Surrounded by green patches of suburban parkland and rows of identikit cream-painted houses, the bright collage of colour that fronts the YMCA’s new Y:Cube housing development is certainly unexpected in its context.

Built over the last six months on a patch of wasteland in Mitcham, London, the scheme is essentially a blueprint for a new way of quickly and cost-effectively supplying affordable and sustainable homes on brown field sites.

Designed by Rogers Stirk Harbour + Partners, the 36-unit development is built for single people in desperate need of affordable housing after moving on from homelessness hostels and supported housing schemes. ‘Supply lags behind demand and housing becomes ever more unaffordable, particularly in London,’  stated Richard Rogers at today’s unveiling. ‘Y:Cube can become a nimble and innovative response to the housing crisis we face.’

Built off site in a factory in Derbyshire, each unit, Senior Partner and Lead Architect for Y:Cube Ivan Harbour tells us, ‘takes about a week to build and comes equipped with its own, floor, ceiling and external services,’ so they are instantly deployable. On site, they are stacked, one on top of the other before being ’stitched’ together along the floor and roof joints.

In Mitcham, the units are laid out in a U-shape around an internal garden courtyard, clad in slate grey and salmon pink cement board panels and punctuated by a patchwork of bright red, orange or yellow doors and balconies. Each unit has a double aspect with a front door that opens onto the garden or out onto the street, while balconies were made deliberately wide to accommodate tables and chairs and to help foster a sense of community. ‘The social spaces became critical,’ says Harbour, ‘so we’re not just providing a unit that functions but we’re providing a place that people are excited about. If they’re excited about it they’ll look after it.’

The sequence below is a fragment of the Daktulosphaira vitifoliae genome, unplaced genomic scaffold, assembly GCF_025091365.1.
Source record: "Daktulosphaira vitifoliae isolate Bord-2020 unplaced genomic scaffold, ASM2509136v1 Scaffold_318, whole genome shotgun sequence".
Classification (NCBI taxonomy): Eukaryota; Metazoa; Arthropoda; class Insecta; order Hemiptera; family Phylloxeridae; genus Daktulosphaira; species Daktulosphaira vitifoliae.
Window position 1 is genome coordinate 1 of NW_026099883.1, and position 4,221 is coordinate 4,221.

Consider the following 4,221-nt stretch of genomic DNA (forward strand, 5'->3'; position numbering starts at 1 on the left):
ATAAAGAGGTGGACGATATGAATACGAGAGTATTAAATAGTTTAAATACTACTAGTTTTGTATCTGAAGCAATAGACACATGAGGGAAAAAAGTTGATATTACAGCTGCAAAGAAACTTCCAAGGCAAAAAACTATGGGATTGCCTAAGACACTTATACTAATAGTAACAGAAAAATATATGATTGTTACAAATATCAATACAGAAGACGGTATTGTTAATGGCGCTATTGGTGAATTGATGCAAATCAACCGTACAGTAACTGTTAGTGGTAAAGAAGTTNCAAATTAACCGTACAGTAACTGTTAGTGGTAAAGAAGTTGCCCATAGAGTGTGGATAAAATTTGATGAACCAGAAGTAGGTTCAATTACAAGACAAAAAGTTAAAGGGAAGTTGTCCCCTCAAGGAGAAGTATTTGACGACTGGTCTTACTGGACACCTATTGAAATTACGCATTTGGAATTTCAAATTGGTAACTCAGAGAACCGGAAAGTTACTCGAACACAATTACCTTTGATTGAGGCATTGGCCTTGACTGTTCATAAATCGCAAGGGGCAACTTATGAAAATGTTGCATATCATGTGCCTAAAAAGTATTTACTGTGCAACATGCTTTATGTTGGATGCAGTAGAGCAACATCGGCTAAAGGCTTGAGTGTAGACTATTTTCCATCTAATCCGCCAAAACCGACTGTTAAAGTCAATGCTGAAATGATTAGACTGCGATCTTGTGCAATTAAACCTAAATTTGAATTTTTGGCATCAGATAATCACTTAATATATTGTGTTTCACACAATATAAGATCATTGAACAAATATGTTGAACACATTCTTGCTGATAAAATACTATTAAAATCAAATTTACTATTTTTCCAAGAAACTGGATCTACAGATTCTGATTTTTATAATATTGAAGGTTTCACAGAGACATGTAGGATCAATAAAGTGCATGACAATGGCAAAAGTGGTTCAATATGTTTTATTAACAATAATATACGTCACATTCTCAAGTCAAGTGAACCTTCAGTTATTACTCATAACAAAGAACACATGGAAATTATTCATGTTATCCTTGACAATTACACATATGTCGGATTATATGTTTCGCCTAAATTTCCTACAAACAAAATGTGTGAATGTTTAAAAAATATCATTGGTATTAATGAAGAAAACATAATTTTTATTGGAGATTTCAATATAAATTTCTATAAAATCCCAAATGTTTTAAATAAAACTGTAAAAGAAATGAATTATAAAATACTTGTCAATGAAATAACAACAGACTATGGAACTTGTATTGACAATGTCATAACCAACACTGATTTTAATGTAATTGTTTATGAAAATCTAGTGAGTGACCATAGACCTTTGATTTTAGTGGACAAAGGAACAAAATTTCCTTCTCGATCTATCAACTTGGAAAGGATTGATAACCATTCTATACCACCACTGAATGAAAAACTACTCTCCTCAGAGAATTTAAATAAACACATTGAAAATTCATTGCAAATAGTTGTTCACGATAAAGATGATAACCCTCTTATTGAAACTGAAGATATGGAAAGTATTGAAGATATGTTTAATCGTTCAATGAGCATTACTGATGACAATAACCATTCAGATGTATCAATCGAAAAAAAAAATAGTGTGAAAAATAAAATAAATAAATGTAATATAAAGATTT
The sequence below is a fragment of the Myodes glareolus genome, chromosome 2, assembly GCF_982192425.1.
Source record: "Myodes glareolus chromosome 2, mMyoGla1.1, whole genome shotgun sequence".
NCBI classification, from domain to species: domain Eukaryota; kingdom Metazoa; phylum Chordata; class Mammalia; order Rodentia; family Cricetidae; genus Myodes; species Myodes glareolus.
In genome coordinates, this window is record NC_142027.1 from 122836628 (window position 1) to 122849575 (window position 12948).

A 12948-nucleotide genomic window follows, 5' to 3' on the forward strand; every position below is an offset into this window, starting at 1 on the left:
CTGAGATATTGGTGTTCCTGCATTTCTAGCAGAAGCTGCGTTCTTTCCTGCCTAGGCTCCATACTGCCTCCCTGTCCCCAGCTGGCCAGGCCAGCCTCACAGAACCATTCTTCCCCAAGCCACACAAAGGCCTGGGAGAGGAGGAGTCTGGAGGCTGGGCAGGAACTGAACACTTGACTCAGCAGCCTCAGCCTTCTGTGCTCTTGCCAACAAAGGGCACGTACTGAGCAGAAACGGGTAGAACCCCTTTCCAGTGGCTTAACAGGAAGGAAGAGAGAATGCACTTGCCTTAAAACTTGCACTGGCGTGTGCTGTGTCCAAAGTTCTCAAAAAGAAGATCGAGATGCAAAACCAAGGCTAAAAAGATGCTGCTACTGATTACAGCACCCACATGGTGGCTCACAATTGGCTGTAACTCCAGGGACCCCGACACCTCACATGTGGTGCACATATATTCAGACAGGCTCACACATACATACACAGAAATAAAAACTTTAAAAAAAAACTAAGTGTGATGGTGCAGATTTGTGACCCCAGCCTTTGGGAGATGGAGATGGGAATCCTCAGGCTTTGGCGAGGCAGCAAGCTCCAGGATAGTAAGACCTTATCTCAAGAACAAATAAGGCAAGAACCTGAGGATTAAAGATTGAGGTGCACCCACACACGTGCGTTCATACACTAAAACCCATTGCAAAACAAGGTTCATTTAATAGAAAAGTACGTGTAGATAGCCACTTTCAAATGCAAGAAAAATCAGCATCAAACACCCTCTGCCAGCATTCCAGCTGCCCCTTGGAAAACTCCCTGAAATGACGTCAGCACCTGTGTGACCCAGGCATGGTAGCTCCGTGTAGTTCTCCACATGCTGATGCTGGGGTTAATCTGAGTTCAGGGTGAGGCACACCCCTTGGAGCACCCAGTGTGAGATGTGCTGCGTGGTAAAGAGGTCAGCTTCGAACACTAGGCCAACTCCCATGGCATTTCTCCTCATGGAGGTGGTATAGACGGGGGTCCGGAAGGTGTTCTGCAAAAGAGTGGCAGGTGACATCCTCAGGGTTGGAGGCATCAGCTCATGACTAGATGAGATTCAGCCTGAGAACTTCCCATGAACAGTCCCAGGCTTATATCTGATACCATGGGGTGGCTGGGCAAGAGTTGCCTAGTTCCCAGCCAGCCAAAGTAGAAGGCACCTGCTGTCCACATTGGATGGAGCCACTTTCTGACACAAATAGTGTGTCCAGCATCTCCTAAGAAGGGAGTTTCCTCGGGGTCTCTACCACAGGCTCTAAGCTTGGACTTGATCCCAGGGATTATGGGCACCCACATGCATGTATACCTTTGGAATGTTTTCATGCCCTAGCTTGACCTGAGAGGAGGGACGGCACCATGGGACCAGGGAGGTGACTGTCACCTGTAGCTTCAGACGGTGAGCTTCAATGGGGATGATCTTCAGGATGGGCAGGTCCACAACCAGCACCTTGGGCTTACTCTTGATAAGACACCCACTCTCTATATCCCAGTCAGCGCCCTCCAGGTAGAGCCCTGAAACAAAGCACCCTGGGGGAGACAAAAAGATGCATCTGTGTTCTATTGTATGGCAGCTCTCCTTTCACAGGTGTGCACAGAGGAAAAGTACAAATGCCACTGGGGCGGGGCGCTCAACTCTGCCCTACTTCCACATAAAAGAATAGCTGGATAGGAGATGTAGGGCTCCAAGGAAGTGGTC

Inside, the 26 square-metre units are divided into two main spaces - a living/kitchen space and a bedroom with an en suite - but feel surprisingly roomy thanks to generous ceiling heights and plenty of daylight.

‘This innovative scheme aims to give young people the chance to rent their own home in the capital at an accessible price and is part of a range of much needed housing the Mayor has helped deliver,’ says Deputy Mayor for Housing and Land, Richard Blakeway. ‘I hope the site we are launching today is the first of many more to come across London.’